In Utah, some of Superintendent Brent M. Thorne's schools in the 4,500-student Sevier County district have five or six teachers to teach the entire curriculum in grades 7-12. The new law would require his teachers to seek constant certification for the various classes they teach, Mr. Thorne said, and the nearest university is 100 miles away. "It'll be impossible, or close to impossible" to meet the new requirements, he said.
Bush administration officials say rural districts and others that might be challenged by the new teacher-quality rules will find more money, aside from the new rural grants, to help them. The law provides more money for Title I schools—the flagship federal program for needy children—as well as for a new reading program and more. ("ESEA to Boost Federal Role in Education," Jan. 9, 2002.)
"I frankly think that our budget is incredibly positive for rural areas," Deputy Secretary of Education William D. Hansen, a native of rural Idaho, said.
Rural schools will have other challenges brought on by the new law. Raising test scores high enough to escape federal penalties may be one of the toughest hurdles.
The law essentially takes the type of school accountability laws passed in many states, and makes the approach national. Low-scoring schools that fail to improve student achievement over time, based on annual math and reading exams in grades 3-8, will face sanctions. And the states are empowered to reconstitute school staffs after several years of poor test scores.
Judging rural and smaller schools on test scores alone is a mistake, said Marty Strange, the Randolph, Vt.-based national-policy director for the Rural School and Community Trust.
"Using that data to make financial decisions about the school or how it should be governed is just not responsible," he said. In a small school, the departure of a gifted student or two, or the arrival of a few non-English-speaking students, for instance, can cause test scores to fluctuate wildly, he said.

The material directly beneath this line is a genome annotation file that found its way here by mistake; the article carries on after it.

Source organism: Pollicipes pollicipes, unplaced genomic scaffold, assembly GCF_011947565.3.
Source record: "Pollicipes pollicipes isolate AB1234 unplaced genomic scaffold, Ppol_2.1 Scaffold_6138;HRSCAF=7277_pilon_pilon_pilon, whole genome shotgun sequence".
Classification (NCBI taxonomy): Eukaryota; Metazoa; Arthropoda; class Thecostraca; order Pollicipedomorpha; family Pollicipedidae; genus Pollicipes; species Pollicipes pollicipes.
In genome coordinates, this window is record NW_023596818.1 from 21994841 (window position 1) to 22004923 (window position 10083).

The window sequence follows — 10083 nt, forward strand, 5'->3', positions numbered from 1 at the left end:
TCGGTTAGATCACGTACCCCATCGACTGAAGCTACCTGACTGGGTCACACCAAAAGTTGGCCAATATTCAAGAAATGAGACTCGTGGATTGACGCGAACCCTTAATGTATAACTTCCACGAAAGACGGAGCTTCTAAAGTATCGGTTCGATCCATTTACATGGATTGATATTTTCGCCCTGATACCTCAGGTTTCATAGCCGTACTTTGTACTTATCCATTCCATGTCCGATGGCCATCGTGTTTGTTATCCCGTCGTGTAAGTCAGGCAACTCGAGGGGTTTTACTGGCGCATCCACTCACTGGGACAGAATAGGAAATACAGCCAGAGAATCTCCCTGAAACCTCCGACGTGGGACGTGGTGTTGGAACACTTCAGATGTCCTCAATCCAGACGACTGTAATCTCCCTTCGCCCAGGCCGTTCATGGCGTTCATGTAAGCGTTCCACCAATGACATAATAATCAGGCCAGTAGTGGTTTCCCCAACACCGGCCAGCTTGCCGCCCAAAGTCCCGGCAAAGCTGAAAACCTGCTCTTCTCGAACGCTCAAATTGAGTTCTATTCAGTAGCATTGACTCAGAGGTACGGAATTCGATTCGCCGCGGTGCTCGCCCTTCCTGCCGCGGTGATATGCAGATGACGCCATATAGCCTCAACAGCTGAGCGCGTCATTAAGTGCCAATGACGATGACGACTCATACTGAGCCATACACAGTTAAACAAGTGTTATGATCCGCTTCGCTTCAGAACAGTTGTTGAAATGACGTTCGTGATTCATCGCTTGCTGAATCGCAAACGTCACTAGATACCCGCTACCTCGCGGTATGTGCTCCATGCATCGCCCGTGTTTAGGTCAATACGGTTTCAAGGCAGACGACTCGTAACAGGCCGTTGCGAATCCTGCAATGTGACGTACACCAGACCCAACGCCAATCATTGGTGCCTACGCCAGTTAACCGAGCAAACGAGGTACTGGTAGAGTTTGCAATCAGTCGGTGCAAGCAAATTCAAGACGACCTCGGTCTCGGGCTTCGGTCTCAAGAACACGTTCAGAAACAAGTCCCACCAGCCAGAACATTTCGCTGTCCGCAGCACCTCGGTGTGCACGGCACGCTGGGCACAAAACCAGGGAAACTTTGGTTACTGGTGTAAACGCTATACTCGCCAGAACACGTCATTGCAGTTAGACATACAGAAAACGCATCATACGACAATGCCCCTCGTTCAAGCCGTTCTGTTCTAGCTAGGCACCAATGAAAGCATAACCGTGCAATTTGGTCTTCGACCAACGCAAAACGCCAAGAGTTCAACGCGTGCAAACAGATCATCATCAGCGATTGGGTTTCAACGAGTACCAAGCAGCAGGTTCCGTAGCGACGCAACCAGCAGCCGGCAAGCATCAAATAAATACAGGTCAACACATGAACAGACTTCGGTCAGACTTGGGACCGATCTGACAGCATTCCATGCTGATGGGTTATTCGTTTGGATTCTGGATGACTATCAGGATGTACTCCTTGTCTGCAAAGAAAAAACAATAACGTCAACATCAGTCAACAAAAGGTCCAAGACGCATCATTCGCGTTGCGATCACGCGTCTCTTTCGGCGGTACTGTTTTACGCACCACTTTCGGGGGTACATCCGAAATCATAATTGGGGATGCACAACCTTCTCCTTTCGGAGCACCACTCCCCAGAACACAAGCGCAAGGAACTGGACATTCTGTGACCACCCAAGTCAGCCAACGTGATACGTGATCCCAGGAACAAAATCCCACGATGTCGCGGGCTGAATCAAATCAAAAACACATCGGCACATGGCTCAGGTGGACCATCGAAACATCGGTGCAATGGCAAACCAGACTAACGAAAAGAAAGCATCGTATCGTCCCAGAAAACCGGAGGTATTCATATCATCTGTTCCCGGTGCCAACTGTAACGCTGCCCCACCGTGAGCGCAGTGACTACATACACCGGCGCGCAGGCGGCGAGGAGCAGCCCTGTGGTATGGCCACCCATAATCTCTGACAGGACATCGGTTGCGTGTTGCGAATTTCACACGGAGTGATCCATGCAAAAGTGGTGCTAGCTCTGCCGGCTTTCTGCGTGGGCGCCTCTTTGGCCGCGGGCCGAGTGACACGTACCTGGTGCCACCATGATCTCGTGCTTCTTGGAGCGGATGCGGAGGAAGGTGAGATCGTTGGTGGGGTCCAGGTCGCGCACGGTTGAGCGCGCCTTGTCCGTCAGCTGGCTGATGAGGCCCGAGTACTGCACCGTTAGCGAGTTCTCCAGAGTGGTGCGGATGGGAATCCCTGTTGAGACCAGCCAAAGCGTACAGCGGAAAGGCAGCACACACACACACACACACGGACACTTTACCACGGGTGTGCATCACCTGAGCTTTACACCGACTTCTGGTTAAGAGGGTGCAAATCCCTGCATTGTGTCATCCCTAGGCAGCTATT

Other complications also face rural schools. Providing the staff to administer the new tests will be a new bill for rural schools to pay. Rural districts may need new employees or to divert current workers from other projects to administer the new tests.
And there's the issue of school choice: The law says districts must allow students to transfer from chronically low-scoring schools. But remote areas offer few choices, if any. And if school choice is available, small-town districts in the South may find it hard to comply with federal desegregation plans if they allow students to choose their own schools, Mr. Thompson of Mississippi said.
The Debate Is Done
President Bush's proposed budget plan for 2003, unveiled in early February, disappointed some rural educators, since it calls for cutting the new federal money their schools are to receive in the current budget year. Mr. Bush stresses national security in his budget above all else.
"That would clearly be an act of leaving rural children behind," Ms. Conk of the AASA said of the budget plan.
But Congress may ultimately restore some or all of the rural spending the president recommended dropping.
"We fought very hard to get this funding in the first place, and we're going to fight very hard to keep it," said Felicia Knight, a spokeswoman for Sen. Susan M. Collins, a Republican from Maine who serves on the Senate Health, Education, Labor, and Pensions Committee.
Mr. Hansen, the Department of Education's No. 2 official, defended the proposed cut. Rural schools, as well as their urban and suburban counterparts, he said, will gain from large increases recommended by Mr. Bush in large programs like Title I and special education.
For rural educators like those Mr. Stapley works with, the funding fight and the unfolding new law feel like more puddles to jump. Mr. Thorne, the Sevier County superintendent, has sought creative ways to improve his schools. But he said he still can't provide the kind of education he'd like, and he discounts the new federal money's impact.
"It probably won't go too far," he said. "I don't know what the answer is, totally."
Dan Langan, Secretary Paige's spokesman, said that regardless of officials' worries, it's time for schools—including those flanked by cotton fields and mountain ranges—to put the ESEA into action.
"This is the law," Mr. Langan said. "The time for debate for the provisions for the law is now really over."
Vol. 21, Issue 26, Pages 17,20